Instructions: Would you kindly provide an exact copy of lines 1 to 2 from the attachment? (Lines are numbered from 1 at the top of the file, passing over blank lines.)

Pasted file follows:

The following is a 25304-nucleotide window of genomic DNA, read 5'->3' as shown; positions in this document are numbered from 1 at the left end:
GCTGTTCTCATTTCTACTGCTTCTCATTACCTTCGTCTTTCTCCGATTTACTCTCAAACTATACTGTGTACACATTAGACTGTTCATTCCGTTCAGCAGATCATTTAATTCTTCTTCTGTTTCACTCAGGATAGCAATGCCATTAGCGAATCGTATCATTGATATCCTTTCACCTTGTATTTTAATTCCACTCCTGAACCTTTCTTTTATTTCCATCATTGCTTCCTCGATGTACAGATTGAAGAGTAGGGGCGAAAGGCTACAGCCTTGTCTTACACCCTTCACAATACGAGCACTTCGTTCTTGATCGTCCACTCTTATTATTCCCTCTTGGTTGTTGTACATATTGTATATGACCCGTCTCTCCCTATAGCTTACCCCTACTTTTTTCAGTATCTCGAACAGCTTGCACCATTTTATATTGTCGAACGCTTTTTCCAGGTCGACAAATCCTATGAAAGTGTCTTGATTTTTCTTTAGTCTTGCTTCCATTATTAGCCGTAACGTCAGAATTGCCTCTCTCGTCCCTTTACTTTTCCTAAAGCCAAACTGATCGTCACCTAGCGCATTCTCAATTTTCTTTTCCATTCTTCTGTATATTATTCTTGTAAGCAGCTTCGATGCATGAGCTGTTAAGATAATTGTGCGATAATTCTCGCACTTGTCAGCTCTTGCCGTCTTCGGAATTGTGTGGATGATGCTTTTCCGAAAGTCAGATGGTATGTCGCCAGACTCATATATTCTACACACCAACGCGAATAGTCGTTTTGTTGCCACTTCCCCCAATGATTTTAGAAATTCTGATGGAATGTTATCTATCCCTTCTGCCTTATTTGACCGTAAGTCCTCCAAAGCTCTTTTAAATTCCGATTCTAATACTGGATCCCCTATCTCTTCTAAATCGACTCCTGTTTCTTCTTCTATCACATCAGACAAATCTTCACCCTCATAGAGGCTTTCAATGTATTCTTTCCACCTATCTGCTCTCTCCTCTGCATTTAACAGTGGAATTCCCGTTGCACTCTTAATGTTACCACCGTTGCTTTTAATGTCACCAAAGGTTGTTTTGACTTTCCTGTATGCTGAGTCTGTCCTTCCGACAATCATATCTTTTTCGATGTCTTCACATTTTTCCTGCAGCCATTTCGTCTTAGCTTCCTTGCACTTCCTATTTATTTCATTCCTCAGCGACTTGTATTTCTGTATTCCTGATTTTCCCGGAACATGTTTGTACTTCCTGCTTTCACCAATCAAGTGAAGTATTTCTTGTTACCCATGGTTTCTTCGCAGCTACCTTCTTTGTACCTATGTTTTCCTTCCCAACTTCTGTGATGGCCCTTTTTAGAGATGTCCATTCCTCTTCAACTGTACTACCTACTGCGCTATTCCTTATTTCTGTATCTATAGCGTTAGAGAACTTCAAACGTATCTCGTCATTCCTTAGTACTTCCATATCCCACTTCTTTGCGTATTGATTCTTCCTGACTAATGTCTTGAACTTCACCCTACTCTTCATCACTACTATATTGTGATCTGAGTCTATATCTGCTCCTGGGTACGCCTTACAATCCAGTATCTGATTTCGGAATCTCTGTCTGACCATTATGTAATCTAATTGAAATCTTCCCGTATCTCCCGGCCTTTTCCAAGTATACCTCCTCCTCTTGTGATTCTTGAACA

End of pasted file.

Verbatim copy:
The following is a 25304-nucleotide window of genomic DNA, read 5'->3' as shown; positions in this document are numbered from 1 at the left end:
GCTGTTCTCATTTCTACTGCTTCTCATTACCTTCGTCTTTCTCCGATTTACTCTCAAACTATACTGTGTACACATTAGACTGTTCATTCCGTTCAGCAGATCATTTAATTCTTCTTCTGTTTCACTCAGGATAGCAATGCCATTAGCGAATCGTATCATTGATATCCTTTCACCTTGTATTTTAATTCCACTCCTGAACCTTTCTTTTATTTCCATCATTGCTTCCTCGATGTACAGATTGAAGAGTAGGGGCGAAAGGCTACAGCCTTGTCTTACACCCTTCACAATACGAGCACTTCGTTCTTGATCGTCCACTCTTATTATTCCCTCTTGGTTGTTGTACATATTGTATATGACCCGTCTCTCCCTATAGCTTACCCCTACTTTTTTCAGTATCTCGAACAGCTTGCACCATTTTATATTGTCGAACGCTTTTTCCAGGTCGACAAATCCTATGAAAGTGTCTTGATTTTTCTTTAGTCTTGCTTCCATTATTAGCCGTAACGTCAGAATTGCCTCTCTCGTCCCTTTACTTTTCCTAAAGCCAAACTGATCGTCACCTAGCGCATTCTCAATTTTCTTTTCCATTCTTCTGTATATTATTCTTGTAAGCAGCTTCGATGCATGAGCTGTTAAGATAATTGTGCGATAATTCTCGCACTTGTCAGCTCTTGCCGTCTTCGGAATTGTGTGGATGATGCTTTTCCGAAAGTCAGATGGTATGTCGCCAGACTCATATATTCTACACACCAACGCGAATAGTCGTTTTGTTGCCACTTCCCCCAATGATTTTAGAAATTCTGATGGAATGTTATCTATCCCTTCTGCCTTATTTGACCGTAAGTCCTCCAAAGCTCTTTTAAATTCCGATTCTAATACTGGATCCCCTATCTCTTCTAAATCGACTCCTGTTTCTTCTTCTATCACATCAGACAAATCTTCACCCTCATAGAGGCTTTCAATGTATTCTTTCCACCTATCTGCTCTCTCCTCTGCATTTAACAGTGGAATTCCCGTTGCACTCTTAATGTTACCACCGTTGCTTTTAATGTCACCAAAGGTTGTTTTGACTTTCCTGTATGCTGAGTCTGTCCTTCCGACAATCATATCTTTTTCGATGTCTTCACATTTTTCCTGCAGCCATTTCGTCTTAGCTTCCTTGCACTTCCTATTTATTTCATTCCTCAGCGACTTGTATTTCTGTATTCCTGATTTTCCCGGAACATGTTTGTACTTCCTGCTTTCACCAATCAAGTGAAGTATTTCTTGTTACCCATGGTTTCTTCGCAGCTACCTTCTTTGTACCTATGTTTTCCTTCCCAACTTCTGTGATGGCCCTTTTTAGAGATGTCCATTCCTCTTCAACTGTACTACCTACTGCGCTATTCCTTATTTCTGTATCTATAGCGTTAGAGAACTTCAAACGTATCTCGTCATTCCTTAGTACTTCCATATCCCACTTCTTTGCGTATTGATTCTTCCTGACTAATGTCTTGAACTTCACCCTACTCTTCATCACTACTATATTGTGATCTGAGTCTATATCTGCTCCTGGGTACGCCTTACAATCCAGTATCTGATTTCGGAATCTCTGTCTGACCATTATGTAATCTAATTGAAATCTTCCCGTATCTCCCGGCCTTTTCCAAGTATACCTCCTCCTCTTGTGATTCTTGAACA